Recently I had the opportunity to test three different .44 Magnum revolvers. One of which was the Ruger Super Redhawk. It was the bright stainless model KSRH-9 with 9.5 inch barrel, (MSRP $888). I was expecting my fellow Gun Reporters to give me a hard time for not choosing to test a Super Redhawk chambered to launch .454 Casull or .480 Ruger.
By their silence I take it that they too have gotten over their fascination for steroid fed handguns.
For my part I was looking for a hand cannon that I could afford to shoot more often. Indeed, over the course of my two day tests I sent almost 400 rounds of .44 Magnum down range. I don’t think I could have survived this many shots of any caliber larger than .44 Magnum without making a donation to my local hospital.
The results of my tests showed that the Ruger Super Redhawk was a fine piece. But, I wasn’t impressed with the supplied grip in terms of soaking up recoil.
The original grip was rubber grip with wood inlaid. Ultimately, I had to resort to wearing a PAST shooting glove. This was really the only complaint I could make about the gun. It was visually impressive, accurate, and apparently very well built.
Steve Sanetti, then President of Ruger, actually contacted our test team and asked if the Hogue grip that would soon be shipping with the Super Redhawk did a better job of dampening recoil would we take away our single reservation and give it a top rating. We said, “Okay, please send us a grip.”
The availability of Hogue grips on Ruger firearms is one of the changes that have taken place since new personnel were given the go ahead to develop new models and marketing techniques. The Hogue Monogrip is an original design that was invented by Guy Hogue to avoid what was once a very common problem.
Prevailing design was to sandwich the frame between two panels and hope that the grip screw or screws didn’t come loose. That would cause the panels to shift in the hand. The Hogue Monogrip slides over the butt of the gun upwards through the top of the grip. It is held in place by a yoke that positions a channel tapped for the locking screw.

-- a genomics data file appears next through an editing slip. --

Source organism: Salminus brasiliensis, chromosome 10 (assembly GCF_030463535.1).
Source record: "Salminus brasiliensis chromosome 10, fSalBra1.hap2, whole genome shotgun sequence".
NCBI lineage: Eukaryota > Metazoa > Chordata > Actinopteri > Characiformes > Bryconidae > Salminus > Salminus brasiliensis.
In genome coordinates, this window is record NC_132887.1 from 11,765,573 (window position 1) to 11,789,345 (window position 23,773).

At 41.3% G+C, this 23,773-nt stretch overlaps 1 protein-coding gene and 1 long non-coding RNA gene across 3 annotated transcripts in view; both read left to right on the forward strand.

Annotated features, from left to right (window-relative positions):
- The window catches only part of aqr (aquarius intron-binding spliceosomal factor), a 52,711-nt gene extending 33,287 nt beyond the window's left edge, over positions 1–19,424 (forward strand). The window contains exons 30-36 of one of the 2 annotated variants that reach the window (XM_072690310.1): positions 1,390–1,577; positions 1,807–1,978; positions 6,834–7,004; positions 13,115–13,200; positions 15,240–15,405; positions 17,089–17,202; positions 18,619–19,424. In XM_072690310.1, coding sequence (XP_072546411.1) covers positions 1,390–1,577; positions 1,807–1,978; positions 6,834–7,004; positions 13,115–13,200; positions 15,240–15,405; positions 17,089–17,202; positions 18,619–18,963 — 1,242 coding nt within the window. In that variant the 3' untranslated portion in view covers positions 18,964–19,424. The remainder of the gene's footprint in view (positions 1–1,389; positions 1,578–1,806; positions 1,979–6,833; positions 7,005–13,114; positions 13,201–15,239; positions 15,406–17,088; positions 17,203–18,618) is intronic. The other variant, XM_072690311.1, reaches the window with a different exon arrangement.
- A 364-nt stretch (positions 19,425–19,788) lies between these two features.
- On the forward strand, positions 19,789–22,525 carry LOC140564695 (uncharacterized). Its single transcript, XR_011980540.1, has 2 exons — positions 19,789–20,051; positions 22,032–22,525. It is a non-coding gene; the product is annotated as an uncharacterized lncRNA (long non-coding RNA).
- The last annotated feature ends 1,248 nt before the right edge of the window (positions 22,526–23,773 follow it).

This also does away with the problem of the palm of the hand making contact with the grip screw. Actually most Monogrips fit so securely that the gun can be shot even with the retaining screw not fully turned down.
The grip I received and tried on the Super Redhawk featured finger grooves and a closed back with an almost ball like palm swell. It was actually very small in circumference at every latitude especially where the middle finger wrapped around to meet the thumb.
What this grip accomplished was to make the Super Redhawk much easier to handle for someone with a smaller hand. The angle of the grip seemed to enhance wrist position when fired standing. But, in terms of absorbing recoil there was too much palmswell and not enough material between the frame and the hand. I found this disappointing and actually a little confusing.
In a previous test of the Ruger Super Redhawk Alaskan the supplied grip, also a Hogue Monogrip design, was much beefier. This grip did a great job of making the Alaskan, which is a snubby version of the Super Redhawk more comfortable breeze to shoot.
Checking with Hogue Grips by telephone, (1-800-Get-Grip), the customer service rep directed me to grip model number 80020 Tamer on the getgrip.com website. Here is where I can clear up the confusion.
The Super Redhawk revolvers share grip frame design with the GP100 series revolvers which are smaller overall and chambered for 38 Special and .357 Magnum. The grip I received, (Ruger catalog number 84139), would be much better suited for, indeed spectacular in my view, when mounted on a GP100.
The Hogue 80020 Tamer grip would be the best choice in my opinion for the Super Redhawk whether chambered for .44 Magnum, 454 Casull, or .480 Ruger.